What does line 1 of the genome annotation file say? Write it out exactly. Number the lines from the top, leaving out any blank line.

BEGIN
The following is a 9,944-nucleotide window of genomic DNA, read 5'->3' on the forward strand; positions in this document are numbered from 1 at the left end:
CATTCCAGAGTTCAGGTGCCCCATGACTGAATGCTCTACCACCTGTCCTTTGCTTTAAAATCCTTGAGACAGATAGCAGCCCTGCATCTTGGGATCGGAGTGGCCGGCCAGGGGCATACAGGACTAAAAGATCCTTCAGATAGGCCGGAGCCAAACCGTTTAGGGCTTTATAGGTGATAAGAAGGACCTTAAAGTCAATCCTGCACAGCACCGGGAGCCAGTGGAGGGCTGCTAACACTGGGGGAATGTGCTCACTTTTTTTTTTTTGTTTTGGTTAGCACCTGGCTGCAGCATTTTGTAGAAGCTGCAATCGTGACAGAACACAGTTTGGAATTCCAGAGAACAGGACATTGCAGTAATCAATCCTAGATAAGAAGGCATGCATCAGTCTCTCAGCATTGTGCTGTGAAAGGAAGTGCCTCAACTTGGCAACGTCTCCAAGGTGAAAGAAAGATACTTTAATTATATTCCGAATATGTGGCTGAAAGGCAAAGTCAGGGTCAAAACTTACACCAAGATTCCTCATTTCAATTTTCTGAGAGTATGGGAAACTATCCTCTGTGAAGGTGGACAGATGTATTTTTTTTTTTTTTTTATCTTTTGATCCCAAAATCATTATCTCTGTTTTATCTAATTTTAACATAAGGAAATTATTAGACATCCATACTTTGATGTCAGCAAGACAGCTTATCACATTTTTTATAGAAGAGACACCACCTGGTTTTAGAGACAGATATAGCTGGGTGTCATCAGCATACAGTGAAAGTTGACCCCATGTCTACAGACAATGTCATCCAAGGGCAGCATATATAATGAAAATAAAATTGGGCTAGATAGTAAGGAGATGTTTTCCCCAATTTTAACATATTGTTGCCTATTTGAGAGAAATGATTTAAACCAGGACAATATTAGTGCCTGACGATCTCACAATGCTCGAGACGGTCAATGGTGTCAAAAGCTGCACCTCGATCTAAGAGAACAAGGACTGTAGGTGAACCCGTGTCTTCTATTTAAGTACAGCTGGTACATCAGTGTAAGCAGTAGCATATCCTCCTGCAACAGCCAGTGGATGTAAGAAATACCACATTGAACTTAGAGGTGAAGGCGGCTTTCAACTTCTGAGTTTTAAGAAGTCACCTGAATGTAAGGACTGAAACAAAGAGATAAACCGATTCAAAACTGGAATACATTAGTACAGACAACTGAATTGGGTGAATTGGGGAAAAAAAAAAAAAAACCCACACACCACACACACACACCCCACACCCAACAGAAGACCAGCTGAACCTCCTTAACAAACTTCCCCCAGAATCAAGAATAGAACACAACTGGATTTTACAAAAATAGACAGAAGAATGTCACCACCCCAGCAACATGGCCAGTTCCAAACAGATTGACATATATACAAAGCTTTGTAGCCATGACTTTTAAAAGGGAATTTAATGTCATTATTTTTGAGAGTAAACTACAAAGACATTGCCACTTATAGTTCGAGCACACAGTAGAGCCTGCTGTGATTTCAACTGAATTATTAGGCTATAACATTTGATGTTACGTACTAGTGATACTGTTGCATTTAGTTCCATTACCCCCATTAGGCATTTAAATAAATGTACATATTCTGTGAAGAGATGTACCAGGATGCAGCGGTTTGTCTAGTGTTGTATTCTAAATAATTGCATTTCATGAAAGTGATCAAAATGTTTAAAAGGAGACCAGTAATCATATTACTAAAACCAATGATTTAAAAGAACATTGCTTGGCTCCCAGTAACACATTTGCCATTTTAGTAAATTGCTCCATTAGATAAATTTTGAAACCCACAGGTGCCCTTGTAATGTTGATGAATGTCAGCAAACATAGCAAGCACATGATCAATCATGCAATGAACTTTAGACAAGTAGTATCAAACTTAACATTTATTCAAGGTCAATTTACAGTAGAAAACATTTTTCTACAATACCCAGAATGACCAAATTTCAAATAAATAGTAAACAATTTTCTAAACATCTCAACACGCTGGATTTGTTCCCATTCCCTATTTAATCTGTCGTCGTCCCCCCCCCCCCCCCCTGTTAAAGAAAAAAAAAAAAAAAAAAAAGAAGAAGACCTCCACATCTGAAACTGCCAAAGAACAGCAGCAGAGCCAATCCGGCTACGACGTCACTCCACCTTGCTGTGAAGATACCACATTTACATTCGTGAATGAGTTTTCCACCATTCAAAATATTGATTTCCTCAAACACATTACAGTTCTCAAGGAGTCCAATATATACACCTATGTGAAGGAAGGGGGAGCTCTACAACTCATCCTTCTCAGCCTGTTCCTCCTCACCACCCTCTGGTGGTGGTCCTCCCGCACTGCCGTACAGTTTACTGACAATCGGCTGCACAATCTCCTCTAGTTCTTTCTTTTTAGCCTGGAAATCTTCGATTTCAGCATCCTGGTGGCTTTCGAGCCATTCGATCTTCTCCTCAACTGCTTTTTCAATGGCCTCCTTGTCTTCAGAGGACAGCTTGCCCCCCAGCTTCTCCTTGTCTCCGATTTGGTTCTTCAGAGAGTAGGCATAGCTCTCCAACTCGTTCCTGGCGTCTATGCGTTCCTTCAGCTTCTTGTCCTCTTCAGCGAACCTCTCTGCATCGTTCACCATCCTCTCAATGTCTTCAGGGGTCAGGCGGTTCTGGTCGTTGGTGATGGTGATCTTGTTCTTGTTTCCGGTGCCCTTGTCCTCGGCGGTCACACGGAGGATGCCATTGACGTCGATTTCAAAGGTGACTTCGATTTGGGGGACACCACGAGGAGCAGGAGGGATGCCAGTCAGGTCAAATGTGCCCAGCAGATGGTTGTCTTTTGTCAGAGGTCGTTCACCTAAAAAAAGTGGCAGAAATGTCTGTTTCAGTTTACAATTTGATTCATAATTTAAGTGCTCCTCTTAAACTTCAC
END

The following is a 9,944-nucleotide window of genomic DNA, read 5'->3' on the forward strand; positions in this document are numbered from 1 at the left end: